This is My Brain On Books #1: Where the Wild Things Are

Recently on Facebook, Nicole — a friend who's tremendously talented and apparently very persuasive — tagged/urged/bullied me into sharing a list of books that influenced me in some way.  The easy thing in such circumstances is just to reel off a list of books you enjoyed, a list that's likely to be heavy on uncontroversial early-in-life titles (The Phantom Tollbooth) or uncontroversial collegiate reading (The Secret History) or uncontroversial recent classics (Oscar Wao).  The even easier thing to do, since social media is first a foremost a delivery system for performative wishful versions of oneself, is to list the books that you'd like to be the kind of person who loved (Ulysses, Woolf, Pynchon).But if books have in fact been a constant and consequential presence in your life, a list of the ones that have genuinely influenced you, have actually moved the needle a little bit, is likelier to include some titles you aren't necessarily proud of.  Books that aren't even that good.  Books that have affected you in ways that have nothing to do with quality and everything to do with your receptivity to certain kinds of stimuli at the precise moment that those books landed in your life.With that in mind — and of course still being susceptible to the vain calculations that shapeWhere_The_Wild_Things_Are_(book)_cover the construction of one's public self-presentation through the making of lists — my list emerged.  This is the first in a series of chronological entries discussing those books — some good, some awful.1. Where the Wild Things Are by Maurice Sendak.  This is a place where, if I were being more calculating, I'd prefer to list In the Night Kitchen, which is the Sendak book I prefer today, with its edge of dreamlike menace and its defiance of narrative logic and its roiling latent sexuality and its loving appropriation of elements from classic film comedy and from Winsor McCay, and the way the boy's relentlessly recurring little penis is an unmistakeable fuck-you to the moralists and gatekeepers that Sendak hated so much.  I'd like to be someone who was irrevocably shaped by In the Night Kitchen.  I'd be vastly more interesting now if I were.  But I don't know that we even had that book when I was a kid, or any other Sendak in the house.  But we had Where the Wild Things Are, the safer and more popular choice[1], the Bob Marley's Legend of Sendak books, and I did, justifiably, love it.[2]It's brilliant, of course, a marvel of narrative economy and admirably resistant to sentimentality — the wild things are legitimately fucked-up individuals, their love is a brutal thing and they really will eat Max the fuck up — and you can tell I loved it because we still have my frayed, discolored, loose-spined childhood copy, and on one of the two-page wild rumpus spreads you can see where I covered the pages with a frantic, frenzied precipitation of brown magic-marker blots, as though the Dionysian energy of that sequence was so kinetic and compelling  that I just couldn't help myself, I just had to get involved in it somehow, had to interact with it, converse, participate in its savage revelry, even if my contribution was monochromatic and unartful.  It certainly reflects the loss of control, the anarchic surrender, suggested by the storyline (if not by the artwork — as ingenious and compelling as the beasts were, they were always a little too weighty and stolid to look like they were truly cutting loose).  In my recollection, no other book in my collection ever drove me to those heights of transgression[3], ever spurred me to commit shit-colored vandalism of my own property.  And even at the time I had to have registered how completely my efforts were falling short, how even the most torrential rain of marker blotches added little to the impeccable draftsmanship of Sendak's uncanny dream visions and dangerous storytelling.  So on some level my entire creative life since then may just be an effort to equal Sendak's accomplishment, to be worthy of that collaboration.  Haven't gotten there yet.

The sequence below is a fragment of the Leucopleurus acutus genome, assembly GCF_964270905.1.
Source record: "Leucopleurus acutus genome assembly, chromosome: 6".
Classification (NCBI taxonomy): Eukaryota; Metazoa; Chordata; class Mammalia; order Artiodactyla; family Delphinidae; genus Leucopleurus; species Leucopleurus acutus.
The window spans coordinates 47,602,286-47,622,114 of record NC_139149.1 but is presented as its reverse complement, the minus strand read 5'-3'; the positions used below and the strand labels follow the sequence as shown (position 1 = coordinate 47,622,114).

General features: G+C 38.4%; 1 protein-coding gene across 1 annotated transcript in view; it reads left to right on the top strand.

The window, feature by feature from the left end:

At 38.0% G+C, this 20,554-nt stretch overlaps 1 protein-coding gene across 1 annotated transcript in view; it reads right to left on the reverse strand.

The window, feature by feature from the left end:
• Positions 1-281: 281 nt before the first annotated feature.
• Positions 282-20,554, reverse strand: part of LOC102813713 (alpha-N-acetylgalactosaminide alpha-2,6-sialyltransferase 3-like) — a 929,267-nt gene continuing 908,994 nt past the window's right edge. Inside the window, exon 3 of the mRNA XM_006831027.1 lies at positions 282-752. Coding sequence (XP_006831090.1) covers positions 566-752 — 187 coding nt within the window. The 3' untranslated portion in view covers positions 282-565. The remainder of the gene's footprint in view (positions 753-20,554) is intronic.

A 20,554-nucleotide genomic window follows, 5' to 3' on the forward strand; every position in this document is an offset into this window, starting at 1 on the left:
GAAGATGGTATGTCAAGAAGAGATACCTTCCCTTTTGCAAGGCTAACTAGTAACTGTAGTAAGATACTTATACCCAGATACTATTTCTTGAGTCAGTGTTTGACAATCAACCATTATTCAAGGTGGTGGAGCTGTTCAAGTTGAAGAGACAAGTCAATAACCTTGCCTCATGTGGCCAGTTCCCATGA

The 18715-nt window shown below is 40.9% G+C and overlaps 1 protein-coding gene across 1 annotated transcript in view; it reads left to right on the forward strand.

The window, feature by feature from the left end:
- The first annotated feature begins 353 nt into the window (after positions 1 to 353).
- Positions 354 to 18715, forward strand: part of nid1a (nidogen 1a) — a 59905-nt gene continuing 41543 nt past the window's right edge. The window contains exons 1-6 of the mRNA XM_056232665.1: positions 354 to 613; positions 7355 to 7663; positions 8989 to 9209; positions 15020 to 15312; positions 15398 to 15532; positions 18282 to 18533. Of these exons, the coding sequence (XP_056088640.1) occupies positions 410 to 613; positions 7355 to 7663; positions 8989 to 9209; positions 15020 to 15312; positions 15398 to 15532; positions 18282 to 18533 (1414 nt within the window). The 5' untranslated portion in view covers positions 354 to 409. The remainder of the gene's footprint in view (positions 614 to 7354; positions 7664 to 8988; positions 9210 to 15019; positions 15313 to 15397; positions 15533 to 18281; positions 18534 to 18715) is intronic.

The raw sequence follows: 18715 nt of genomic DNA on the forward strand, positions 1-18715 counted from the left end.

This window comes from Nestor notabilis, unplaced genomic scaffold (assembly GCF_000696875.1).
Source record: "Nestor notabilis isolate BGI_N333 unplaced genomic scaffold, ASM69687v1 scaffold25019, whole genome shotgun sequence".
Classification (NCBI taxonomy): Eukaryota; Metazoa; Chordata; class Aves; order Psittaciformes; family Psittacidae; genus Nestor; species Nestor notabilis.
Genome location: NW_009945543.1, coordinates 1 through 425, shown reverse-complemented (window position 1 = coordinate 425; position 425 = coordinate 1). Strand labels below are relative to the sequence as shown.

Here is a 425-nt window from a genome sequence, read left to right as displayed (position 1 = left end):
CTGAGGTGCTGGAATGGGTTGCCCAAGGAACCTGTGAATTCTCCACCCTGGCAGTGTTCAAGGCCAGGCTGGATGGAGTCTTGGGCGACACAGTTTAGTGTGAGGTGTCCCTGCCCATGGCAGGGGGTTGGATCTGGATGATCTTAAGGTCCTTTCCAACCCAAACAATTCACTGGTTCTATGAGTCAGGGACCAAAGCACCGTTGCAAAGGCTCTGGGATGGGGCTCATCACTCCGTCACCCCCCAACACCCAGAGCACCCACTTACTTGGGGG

[1] And how telling a detail about Sendak is it that a book as subversive and uncompromising as Where the Wild Things Are is his safe, mainstream option.
[2] It's not like Legend doesn't have some good songs on it.
[3] Because in our house, as in so many houses, the defacing of books was considered a particularly grotesque crime.  To destroy something was prohibited; to destroy a book was a gross moral failing.  I don't think I ever showed my parents this particular piece of work from my early brown period.